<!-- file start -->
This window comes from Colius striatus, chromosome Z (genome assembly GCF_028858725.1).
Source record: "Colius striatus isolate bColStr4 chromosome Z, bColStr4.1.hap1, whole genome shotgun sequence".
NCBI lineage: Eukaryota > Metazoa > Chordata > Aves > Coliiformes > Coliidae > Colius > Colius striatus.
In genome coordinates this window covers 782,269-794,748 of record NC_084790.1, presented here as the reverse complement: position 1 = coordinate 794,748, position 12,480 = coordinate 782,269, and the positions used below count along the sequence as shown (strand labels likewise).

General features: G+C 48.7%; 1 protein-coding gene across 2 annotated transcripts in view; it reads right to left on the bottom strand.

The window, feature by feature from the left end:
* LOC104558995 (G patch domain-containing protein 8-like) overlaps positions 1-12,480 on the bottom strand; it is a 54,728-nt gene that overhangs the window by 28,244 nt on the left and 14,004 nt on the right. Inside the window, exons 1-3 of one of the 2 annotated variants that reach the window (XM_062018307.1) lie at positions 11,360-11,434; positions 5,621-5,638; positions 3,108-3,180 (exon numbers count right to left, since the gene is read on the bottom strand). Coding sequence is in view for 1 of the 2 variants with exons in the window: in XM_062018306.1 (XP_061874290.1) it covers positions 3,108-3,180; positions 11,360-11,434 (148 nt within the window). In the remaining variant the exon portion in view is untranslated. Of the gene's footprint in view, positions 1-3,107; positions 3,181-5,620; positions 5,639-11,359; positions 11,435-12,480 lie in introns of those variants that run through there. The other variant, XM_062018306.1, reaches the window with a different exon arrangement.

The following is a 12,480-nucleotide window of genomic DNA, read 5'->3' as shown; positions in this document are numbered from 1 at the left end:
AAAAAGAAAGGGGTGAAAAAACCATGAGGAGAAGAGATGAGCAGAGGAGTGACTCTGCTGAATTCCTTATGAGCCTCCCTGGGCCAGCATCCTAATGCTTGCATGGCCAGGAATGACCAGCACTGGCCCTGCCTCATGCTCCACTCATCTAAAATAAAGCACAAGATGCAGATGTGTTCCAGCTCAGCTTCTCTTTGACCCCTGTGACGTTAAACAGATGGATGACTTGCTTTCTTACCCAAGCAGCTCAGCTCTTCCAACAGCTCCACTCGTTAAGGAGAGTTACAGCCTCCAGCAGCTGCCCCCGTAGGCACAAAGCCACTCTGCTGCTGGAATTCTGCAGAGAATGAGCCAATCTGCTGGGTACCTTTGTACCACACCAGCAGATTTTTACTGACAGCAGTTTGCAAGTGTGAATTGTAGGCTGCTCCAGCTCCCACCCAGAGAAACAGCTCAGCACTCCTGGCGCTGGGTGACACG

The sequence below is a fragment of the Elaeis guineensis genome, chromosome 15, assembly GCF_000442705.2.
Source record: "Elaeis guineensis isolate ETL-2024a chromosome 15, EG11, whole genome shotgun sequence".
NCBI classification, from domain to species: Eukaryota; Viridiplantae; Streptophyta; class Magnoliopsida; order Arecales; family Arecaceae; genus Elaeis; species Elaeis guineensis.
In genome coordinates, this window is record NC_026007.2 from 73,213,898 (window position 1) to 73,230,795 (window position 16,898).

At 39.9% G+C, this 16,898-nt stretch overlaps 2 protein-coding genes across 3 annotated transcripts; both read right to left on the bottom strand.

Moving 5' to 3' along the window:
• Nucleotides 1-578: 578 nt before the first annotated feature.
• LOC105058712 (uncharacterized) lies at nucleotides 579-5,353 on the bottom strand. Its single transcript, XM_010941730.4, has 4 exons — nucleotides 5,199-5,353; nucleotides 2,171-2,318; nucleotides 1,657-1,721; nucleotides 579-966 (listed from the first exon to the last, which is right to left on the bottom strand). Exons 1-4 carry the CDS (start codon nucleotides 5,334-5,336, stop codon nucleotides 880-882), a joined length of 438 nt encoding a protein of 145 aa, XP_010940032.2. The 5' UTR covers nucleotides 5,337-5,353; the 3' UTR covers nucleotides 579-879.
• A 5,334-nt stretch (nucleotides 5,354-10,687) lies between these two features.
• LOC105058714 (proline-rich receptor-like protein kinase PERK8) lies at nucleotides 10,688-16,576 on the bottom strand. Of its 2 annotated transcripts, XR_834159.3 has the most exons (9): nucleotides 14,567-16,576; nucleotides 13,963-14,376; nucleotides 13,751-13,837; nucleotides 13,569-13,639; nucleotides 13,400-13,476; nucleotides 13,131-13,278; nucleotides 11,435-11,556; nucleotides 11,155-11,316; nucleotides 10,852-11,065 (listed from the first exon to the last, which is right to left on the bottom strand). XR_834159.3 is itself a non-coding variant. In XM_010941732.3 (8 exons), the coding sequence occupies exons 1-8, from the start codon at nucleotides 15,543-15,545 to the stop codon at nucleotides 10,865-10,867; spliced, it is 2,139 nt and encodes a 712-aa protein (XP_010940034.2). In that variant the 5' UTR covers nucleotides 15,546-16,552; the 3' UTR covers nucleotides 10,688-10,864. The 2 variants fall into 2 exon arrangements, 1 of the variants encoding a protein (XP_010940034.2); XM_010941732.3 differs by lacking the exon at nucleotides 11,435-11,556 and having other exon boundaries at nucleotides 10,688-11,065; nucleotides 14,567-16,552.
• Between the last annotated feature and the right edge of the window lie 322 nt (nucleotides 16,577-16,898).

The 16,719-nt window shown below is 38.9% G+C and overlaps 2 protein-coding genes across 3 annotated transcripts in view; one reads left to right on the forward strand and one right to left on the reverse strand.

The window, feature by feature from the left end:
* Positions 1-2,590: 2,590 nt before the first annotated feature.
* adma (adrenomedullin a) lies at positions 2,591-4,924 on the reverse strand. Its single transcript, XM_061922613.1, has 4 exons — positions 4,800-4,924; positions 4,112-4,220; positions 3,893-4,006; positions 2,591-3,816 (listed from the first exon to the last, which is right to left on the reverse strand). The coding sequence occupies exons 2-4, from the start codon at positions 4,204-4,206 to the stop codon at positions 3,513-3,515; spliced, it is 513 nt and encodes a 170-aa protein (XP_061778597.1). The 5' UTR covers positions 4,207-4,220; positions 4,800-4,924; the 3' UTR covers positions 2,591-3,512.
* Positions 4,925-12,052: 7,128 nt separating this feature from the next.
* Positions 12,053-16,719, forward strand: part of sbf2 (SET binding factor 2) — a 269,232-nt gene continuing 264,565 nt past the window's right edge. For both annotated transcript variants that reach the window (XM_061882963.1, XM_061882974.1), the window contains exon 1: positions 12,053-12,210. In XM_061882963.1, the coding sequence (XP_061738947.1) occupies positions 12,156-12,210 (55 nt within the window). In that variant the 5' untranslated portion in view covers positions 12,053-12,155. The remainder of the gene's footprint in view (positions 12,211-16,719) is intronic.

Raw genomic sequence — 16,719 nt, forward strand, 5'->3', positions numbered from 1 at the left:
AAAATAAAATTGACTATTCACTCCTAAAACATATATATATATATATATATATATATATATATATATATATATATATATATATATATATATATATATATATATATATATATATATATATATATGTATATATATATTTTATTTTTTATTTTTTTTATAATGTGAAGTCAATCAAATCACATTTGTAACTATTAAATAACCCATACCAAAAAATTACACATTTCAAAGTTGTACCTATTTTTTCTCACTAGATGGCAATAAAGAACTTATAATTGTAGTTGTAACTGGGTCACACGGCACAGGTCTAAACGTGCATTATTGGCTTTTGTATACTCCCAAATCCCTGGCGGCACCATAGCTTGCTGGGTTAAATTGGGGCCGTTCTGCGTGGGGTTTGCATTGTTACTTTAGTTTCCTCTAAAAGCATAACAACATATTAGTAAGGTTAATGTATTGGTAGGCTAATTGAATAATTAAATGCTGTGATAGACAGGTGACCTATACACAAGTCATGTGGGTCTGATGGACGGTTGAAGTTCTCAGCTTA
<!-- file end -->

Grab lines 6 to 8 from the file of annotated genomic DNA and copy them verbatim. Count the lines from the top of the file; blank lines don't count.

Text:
The window, feature by feature from the left end:
* LOC104558995 (G patch domain-containing protein 8-like) overlaps positions 1-12,480 on the bottom strand; it is a 54,728-nt gene that overhangs the window by 28,244 nt on the left and 14,004 nt on the right. Inside the window, exons 1-3 of one of the 2 annotated variants that reach the window (XM_062018307.1) lie at positions 11,360-11,434; positions 5,621-5,638; positions 3,108-3,180 (exon numbers count right to left, since the gene is read on the bottom strand). Coding sequence is in view for 1 of the 2 variants with exons in the window: in XM_062018306.1 (XP_061874290.1) it covers positions 3,108-3,180; positions 11,360-11,434 (148 nt within the window). In the remaining variant the exon portion in view is untranslated. Of the gene's footprint in view, positions 1-3,107; positions 3,181-5,620; positions 5,639-11,359; positions 11,435-12,480 lie in introns of those variants that run through there. The other variant, XM_062018306.1, reaches the window with a different exon arrangement.

The following is a 12,480-nucleotide window of genomic DNA, read 5'->3' as shown; positions in this document are numbered from 1 at the left end: